Dragon's Dogma review
When a publisher lifts the curtain on a title it has been stealthily hiding under lock and key, what’s the first thing you do as a gamer? If you’re anything like us, you’ll scrutinise the early fragments while trying to imagine how said game will play if it makes it to release day without falling off the radar. For the likes of FIFA and Call Of Duty, this is a relatively straightforward process – as aside from a few tweaks and revisions, the formula usually remains the same – but when Capcom handed us an image of a flaming griffin just over a year ago, our minds boggled.
The most obvious comparison was the titanic Monster Hunter, as by swapping the draconic charms of Rathlos and Lagiacrus for something more cemented in Greek mythology, it seemed like Capcom was rebranding the serpentine safari for a Western audience. This assumption, however, turned out to be way off the mark, as although Dragon’s Dogma lets you sever the tail of a mythical beast before foraging for herbs in the wilderness, its composition is substantially different to your typical Deviljho capture quest. That’s not to say it’s any less exhilarating when the going gets enraged, but this hunt is more Dragonborn than dragon tamer.
It’s a tapestry thick with the discernible threads of inspiration, but if there’s one game that Dragon’s Dogma is more reminiscent of than any other, it’s Skyrim. Both games are set in a sprawling land with a sweeping map, both games feature an apocalyptic dragon as the main antagonist, and both games – despite coming from opposite corners of the globe – blend the action-RPG mantra within an open-world setting for epic effect. It’s a Western genre done justice by a Japanese studio in a way that echoes Platinum’s Vanquish as a response to Gears Of War; by stripping back the multiplayer and focusing on the solo sorties, Capcom has crafted its finest RPG to date.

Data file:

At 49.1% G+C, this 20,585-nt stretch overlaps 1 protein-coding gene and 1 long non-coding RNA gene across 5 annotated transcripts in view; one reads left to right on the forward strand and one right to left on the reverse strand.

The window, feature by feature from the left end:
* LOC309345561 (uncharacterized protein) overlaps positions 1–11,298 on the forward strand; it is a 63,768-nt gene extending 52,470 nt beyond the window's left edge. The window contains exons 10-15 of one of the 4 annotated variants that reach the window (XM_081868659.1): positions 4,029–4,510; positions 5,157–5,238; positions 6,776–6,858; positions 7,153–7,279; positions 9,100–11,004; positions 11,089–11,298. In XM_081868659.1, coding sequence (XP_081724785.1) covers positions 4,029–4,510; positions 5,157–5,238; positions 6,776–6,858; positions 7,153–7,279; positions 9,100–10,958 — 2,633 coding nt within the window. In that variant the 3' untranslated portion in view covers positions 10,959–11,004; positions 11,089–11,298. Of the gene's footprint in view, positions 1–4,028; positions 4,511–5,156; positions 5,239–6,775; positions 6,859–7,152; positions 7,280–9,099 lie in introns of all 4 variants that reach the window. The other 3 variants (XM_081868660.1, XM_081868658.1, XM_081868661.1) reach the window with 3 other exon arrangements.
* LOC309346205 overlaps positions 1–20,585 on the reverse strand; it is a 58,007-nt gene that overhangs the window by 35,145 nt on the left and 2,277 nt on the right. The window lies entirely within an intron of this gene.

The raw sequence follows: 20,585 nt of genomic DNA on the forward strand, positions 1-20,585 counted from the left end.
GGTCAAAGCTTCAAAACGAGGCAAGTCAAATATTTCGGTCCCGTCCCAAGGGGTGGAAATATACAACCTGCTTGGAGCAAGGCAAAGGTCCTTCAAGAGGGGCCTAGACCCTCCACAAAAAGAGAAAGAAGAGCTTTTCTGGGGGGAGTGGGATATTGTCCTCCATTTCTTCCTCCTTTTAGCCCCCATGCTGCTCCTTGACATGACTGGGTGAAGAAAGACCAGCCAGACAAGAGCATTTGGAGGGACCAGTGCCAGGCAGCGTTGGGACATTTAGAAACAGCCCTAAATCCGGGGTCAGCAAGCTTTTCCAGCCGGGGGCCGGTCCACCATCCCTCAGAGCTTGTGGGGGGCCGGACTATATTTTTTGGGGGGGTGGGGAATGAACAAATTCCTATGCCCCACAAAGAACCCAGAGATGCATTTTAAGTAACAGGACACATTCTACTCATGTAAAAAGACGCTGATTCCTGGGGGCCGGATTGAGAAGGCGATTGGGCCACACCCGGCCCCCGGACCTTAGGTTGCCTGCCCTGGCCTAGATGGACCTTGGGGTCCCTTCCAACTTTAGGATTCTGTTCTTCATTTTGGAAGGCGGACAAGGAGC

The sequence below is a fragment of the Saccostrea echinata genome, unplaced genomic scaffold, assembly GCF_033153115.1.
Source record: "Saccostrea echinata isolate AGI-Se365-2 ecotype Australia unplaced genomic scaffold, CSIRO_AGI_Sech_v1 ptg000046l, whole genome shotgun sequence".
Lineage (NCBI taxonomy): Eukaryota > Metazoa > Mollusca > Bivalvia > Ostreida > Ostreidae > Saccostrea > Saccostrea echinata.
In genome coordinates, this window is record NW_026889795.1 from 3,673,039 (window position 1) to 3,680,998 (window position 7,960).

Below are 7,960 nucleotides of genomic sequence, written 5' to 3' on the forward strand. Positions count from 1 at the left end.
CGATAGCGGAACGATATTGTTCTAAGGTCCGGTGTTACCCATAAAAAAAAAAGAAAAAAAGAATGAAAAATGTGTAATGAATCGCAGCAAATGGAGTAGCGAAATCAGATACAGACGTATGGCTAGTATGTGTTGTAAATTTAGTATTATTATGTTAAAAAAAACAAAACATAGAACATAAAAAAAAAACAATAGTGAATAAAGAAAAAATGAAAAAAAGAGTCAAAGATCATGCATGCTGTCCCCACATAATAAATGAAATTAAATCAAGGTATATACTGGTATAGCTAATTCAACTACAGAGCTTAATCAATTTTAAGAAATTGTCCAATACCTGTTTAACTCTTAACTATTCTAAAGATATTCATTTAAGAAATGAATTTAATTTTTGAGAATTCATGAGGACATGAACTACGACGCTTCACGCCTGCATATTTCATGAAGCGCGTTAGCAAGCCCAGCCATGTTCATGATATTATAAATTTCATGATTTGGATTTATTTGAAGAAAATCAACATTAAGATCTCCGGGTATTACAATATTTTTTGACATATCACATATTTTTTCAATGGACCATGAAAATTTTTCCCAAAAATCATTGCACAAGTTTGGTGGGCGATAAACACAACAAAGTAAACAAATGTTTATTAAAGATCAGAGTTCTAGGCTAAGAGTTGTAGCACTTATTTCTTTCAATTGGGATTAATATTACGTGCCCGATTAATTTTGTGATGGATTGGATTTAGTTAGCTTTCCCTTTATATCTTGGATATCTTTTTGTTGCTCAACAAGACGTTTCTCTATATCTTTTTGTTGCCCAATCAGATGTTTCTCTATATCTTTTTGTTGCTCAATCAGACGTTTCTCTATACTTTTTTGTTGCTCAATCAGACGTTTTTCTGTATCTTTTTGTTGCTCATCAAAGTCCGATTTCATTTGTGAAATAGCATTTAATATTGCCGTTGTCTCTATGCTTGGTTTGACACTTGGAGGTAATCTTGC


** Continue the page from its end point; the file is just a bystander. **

Of course, that’s not saying much when the studio’s previous attempts include the Breath Of Fire series, a Mega Man X spin-off and not a whole lot else, but to go from mediocrity to an internally developed world which rivals those of its closet contemporaries is a considerable achievement – even more so when you consider the depth and breadth of the landscape. The story centres on an ancient dragon that arises from its slumber and immediately makes a beeline for the nearest fishing village, where our hero (or heroine) is going about their day-to-day in blissful ignorance of the impending fire-starter’s visit.
What follows is a daring counterattack as the player grabs a sword and tries to send the oversized lizard on its less than merry way, but instead of lopping off a scale or two, you only manage to incur the beast’s wrath before having your heart torn from your chest. The dragon then chants a menacing verse in its native tongue, consumes your still-beating heart whole and watches your wounds heal with Wolverine-like speed before flying away. Then when you finally wake with no pulse and a savage scar for your troubles, the only logical solution is to follow in the footsteps of Saint George, Beowulf and Bilbo by going on a dragon quest.
If there’s one thing that videogames have taught us over the years it’s that dragons aren’t the easiest of creatures to tackle singlehandedly. So, to give the heartless fisherman some much-needed support, Capcom has populated its fantasy world with an ethereal race of humanoid ‘Pawns’ who are eager to help. This ties in with the hero’s newfound status as a cursed Arisen – which means you can travel to a spiritual plane called the Everfall and enlist the help of up to three randomly-generated warriors from the Pawn Legion. They lack the scripted depth of more traditional RPG companions, but they’re refreshingly flexible in terms of party creation.
Your first Pawn is the most important as, unlike the other two, they share in your experience points and cannot be dismissed from your service. You also get to design them from the ground-up before travelling to the far corners of the map, and while the range of customisation options is less impressive than the equivalent canvases of Bethesda and BioWare, it offers more scope than Monster Hunter. Not that choosing from 40 slightly different scar patterns matters, mind, as once you pick a Vocation and deck your character out in clothes and armour, their visage will be buried under cloth and plate.
Your chosen Vocation, however, will be apparent from the offset. The three starting classes are Fighter, Strider and Mage, and while that may sound like a familiar toss-up between sword, bow and magic, the real-time combat offers a tangible sense of immediacy that makes each profession feel unique. This is thanks to the primary and secondary weapons that work alongside an upgradeable set of skills. The Fighter class, for instance, wields a one-handed sword that can mix light and heavy attacks with stamina-draining lunges, launches and thrusts, while the offhand shield can function as a makeshift springboard to send an ally skyward.